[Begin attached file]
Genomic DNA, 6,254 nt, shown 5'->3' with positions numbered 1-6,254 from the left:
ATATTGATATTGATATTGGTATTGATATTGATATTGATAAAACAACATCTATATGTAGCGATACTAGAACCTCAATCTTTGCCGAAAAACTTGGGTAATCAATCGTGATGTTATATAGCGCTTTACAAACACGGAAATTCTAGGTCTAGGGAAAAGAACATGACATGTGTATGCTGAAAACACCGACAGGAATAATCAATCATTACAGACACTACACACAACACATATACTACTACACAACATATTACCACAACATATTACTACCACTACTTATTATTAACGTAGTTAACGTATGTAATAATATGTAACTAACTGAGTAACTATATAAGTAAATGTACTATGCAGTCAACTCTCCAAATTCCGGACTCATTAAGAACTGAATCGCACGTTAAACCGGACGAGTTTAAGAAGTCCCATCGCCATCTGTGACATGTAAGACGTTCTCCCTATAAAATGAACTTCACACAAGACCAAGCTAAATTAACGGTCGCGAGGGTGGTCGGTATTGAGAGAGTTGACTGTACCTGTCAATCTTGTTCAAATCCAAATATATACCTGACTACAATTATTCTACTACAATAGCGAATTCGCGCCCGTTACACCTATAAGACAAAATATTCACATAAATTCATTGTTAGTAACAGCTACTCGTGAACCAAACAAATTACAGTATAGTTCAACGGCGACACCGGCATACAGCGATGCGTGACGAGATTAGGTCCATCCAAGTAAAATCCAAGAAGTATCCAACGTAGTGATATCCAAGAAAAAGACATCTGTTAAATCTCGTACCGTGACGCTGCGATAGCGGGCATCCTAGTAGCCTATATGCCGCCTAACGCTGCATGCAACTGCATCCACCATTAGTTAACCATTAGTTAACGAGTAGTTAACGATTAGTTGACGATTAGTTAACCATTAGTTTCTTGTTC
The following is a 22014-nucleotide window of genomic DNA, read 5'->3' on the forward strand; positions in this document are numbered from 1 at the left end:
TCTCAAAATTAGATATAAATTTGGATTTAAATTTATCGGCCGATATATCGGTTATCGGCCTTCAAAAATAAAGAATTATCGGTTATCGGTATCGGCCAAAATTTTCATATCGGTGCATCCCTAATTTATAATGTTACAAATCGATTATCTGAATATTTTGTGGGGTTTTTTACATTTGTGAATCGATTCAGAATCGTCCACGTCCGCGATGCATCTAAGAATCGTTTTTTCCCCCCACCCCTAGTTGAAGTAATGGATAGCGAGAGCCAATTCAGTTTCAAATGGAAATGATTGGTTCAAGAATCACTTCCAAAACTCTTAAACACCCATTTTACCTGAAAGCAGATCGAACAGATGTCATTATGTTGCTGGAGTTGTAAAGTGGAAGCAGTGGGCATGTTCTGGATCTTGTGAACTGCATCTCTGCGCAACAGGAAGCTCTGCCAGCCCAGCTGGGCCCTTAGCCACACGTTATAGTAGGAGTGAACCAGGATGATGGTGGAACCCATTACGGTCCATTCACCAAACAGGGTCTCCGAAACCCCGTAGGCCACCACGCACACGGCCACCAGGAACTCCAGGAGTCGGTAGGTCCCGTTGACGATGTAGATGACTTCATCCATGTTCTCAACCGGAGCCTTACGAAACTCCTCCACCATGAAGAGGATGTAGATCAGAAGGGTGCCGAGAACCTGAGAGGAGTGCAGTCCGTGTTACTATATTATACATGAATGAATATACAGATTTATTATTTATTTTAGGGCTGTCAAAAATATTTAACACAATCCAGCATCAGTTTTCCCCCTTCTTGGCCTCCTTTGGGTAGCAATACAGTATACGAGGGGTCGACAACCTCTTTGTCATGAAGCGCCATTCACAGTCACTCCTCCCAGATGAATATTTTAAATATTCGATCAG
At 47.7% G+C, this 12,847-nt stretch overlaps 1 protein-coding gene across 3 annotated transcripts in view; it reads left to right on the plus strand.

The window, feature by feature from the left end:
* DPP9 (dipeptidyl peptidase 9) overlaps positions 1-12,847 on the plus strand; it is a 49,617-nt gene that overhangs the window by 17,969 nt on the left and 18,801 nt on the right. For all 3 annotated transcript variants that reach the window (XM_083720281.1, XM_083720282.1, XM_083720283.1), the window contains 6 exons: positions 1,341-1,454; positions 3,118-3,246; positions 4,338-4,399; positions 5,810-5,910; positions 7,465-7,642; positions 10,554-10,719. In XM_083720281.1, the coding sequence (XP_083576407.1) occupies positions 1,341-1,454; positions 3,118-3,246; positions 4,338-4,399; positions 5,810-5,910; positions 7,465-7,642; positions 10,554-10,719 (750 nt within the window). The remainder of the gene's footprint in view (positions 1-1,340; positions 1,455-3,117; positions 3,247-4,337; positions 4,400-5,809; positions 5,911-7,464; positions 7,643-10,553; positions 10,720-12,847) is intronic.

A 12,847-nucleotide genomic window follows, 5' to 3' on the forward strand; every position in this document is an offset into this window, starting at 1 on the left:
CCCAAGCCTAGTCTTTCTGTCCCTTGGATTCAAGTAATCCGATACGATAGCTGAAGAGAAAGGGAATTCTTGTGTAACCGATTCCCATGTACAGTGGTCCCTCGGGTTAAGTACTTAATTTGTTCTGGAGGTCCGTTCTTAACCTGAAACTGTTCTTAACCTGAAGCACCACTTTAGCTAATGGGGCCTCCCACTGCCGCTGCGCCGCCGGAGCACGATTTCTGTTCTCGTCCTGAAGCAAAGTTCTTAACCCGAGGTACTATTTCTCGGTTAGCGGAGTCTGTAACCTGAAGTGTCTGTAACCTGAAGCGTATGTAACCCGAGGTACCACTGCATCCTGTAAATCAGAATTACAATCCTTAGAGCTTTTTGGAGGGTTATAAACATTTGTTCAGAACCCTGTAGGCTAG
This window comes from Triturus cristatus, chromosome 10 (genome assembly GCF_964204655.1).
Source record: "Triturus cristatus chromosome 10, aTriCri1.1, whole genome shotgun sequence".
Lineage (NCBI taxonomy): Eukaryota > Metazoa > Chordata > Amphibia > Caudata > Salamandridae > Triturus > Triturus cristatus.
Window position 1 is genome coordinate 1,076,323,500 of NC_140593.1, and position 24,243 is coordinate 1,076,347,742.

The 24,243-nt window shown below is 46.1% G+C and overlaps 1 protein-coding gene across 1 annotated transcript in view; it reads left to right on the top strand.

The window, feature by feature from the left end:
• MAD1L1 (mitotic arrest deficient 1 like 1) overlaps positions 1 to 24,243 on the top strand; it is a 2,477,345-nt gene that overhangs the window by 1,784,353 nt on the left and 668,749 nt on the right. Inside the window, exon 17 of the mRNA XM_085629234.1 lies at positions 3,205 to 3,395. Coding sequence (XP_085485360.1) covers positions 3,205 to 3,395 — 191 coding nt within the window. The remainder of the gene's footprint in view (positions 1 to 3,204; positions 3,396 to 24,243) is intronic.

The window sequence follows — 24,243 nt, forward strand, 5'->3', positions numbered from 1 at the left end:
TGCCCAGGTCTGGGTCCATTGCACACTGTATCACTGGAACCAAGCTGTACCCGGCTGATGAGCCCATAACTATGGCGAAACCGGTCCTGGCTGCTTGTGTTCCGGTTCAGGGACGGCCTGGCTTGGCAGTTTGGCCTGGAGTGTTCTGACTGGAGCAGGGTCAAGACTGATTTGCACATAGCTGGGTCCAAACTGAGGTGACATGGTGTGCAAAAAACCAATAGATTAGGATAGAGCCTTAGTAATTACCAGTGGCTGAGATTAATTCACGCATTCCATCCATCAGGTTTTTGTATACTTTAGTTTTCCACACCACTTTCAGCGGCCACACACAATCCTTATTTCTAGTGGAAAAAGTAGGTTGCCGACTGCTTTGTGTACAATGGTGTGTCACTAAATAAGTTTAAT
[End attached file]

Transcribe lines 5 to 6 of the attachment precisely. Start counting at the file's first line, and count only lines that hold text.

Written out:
At 47.7% G+C, this 12,847-nt stretch overlaps 1 protein-coding gene across 3 annotated transcripts in view; it reads left to right on the plus strand.

The window, feature by feature from the left end: